Cooperation and Development’s (OECD) Guidelines Governing the Protection of Privacy and Transborder
Flows of Personal Data. The OECD FIPPs are “the Global Common Language of Privacy” and many of the
privacy laws around the world are based on them. For the past few years, Intel has worked on a
“Rethinking Privacy” initiative to take the OECD FIPPs and show how they can be implemented in law
differently to promote the innovative and ethical use of data given the changes in technology we have
seen since the OECD FIPPs were first adopted.

In our new proposal, these eight FIPPs work in concert with each other to allow for data use while
protecting individuals. We do this by “rethinking” how they relate to each other.

Collection Limitation
The law encourages organizations to create new mechanisms for individuals to provide meaningful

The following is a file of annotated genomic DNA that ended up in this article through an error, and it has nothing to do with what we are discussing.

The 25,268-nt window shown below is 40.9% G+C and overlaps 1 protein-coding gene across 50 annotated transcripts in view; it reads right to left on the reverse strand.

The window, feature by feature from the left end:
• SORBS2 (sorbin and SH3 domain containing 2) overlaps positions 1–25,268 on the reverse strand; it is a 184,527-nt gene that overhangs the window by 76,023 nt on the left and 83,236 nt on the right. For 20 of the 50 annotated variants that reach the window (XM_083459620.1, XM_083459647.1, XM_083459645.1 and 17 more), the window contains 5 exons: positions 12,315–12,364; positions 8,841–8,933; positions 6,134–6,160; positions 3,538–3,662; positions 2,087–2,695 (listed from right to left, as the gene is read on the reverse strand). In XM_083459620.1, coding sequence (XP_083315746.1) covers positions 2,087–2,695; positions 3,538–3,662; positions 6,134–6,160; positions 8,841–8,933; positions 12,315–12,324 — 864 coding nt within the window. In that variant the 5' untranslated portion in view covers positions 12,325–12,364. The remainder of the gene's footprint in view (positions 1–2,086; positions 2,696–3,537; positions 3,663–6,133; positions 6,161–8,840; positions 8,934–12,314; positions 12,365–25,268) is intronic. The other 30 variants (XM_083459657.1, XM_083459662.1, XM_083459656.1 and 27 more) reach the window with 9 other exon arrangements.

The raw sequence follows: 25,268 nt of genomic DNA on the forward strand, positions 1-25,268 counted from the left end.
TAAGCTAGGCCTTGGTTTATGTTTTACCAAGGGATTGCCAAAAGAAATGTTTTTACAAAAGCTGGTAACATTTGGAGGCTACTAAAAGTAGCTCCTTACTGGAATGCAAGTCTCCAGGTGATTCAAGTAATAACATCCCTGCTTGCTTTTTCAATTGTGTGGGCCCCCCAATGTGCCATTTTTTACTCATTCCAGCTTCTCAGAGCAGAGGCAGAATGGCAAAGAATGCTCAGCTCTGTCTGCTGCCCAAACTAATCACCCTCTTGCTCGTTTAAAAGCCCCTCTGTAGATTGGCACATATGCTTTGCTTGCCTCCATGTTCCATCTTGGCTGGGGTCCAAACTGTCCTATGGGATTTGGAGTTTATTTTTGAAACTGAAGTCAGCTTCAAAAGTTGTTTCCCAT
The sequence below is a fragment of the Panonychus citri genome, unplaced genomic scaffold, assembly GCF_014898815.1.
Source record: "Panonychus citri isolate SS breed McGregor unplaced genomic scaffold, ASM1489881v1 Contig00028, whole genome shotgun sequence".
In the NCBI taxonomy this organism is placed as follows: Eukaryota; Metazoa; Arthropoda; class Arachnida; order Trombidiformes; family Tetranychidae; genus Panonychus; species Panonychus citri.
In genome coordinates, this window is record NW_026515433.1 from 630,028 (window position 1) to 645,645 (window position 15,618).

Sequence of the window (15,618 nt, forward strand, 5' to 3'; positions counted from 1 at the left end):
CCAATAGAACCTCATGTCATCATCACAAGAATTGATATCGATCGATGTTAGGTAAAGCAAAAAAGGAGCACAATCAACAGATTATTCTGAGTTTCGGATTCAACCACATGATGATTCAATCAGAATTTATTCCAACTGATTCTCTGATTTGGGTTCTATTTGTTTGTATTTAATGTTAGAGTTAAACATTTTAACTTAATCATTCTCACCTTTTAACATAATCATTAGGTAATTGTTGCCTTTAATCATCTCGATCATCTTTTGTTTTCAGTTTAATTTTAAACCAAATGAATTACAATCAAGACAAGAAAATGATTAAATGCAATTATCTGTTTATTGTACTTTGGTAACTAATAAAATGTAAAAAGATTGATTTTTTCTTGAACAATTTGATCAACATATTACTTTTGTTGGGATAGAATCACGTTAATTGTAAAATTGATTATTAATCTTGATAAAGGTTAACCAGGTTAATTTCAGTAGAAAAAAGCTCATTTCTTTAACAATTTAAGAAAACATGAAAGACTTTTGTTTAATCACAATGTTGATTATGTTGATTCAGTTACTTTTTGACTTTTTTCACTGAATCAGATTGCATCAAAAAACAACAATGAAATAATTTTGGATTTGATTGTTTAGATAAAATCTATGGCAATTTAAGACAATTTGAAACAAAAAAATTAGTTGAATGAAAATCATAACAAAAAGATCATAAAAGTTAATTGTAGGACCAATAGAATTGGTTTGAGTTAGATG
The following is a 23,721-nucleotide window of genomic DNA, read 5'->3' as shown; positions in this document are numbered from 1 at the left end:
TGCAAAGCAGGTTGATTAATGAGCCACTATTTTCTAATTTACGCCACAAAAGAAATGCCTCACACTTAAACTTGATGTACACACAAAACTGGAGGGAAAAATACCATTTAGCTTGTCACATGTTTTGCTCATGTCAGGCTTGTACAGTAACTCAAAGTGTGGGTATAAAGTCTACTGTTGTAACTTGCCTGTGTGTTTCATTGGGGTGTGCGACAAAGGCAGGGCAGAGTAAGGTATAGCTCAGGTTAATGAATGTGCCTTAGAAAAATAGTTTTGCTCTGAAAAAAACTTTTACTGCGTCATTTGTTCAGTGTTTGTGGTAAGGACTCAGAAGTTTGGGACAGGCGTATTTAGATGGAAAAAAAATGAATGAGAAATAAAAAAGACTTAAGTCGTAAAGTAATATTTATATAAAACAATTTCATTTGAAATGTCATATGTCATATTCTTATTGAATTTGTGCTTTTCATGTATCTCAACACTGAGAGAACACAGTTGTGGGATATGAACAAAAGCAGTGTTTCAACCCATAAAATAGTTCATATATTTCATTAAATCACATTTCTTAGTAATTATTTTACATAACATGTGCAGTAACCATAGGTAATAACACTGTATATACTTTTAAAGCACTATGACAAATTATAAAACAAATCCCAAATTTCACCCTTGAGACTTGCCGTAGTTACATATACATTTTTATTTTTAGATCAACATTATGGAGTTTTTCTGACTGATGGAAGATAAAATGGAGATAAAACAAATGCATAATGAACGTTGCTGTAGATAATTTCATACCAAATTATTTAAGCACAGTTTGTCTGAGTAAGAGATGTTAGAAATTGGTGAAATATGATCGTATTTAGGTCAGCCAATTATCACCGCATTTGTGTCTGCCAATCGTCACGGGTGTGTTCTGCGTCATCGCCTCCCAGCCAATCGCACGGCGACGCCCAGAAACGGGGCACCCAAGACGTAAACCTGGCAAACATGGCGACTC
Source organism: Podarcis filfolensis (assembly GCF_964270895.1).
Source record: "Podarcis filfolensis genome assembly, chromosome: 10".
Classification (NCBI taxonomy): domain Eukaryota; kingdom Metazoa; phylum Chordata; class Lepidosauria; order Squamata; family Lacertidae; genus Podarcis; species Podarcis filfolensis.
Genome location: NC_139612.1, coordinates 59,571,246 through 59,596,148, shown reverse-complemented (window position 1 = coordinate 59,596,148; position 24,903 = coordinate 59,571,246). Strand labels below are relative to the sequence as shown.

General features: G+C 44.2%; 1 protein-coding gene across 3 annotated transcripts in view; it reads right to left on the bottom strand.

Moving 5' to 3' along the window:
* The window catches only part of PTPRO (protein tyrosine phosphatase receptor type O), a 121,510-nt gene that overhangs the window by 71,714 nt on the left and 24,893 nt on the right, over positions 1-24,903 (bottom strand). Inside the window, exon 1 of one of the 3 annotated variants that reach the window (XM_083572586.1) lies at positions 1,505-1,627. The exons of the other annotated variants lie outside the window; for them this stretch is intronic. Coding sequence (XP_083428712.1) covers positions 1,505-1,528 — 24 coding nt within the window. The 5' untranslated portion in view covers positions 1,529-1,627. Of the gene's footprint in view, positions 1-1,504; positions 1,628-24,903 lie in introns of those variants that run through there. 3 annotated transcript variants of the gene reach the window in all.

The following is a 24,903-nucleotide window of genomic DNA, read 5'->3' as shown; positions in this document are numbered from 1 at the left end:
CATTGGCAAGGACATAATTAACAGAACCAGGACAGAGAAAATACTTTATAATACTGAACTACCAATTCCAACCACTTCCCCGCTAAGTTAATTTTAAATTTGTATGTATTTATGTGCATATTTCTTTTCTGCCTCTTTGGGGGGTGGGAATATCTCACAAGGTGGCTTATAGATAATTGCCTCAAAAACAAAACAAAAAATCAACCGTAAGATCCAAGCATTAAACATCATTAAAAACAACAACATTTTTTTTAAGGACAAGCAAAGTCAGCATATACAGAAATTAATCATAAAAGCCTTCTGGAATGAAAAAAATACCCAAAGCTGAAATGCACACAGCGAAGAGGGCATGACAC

consent for data use. Most uses of data will require a risk/benefit analysis that will restrict an
organization from using data in a way that creates undue risk for individuals. However, in many
situations, individuals may be ok with these risks, and will want to have the benefits of the use of the
data. This bill encourages organizations to create mechanisms where those individuals can make
informed choices.
An Ethical and Innovative Privacy Law

Data Quality
As artificial intelligence tools are deployed across more industry sectors, it will be critical that the data
used to train those algorithms has adequate diversity and volume. For example, for precision medicine,
it is critical that the algorithms are trained with sufficient data from ethnic and racial minorities. This is
one reason that international data flows are so important. This bill allows for the access to the data that
creates better quality in the algorithms, while also requiring organizations to measure that data quality
and adjust for any deficiencies.

Purpose Specification
It is critical that organizations state their purposes for collecting and processing data. The law makes
clear those purposes must be described narrowly and specifically.

Use Limitation
Our proposal requires organizations to analyze the risks and benefits from the use of data. It also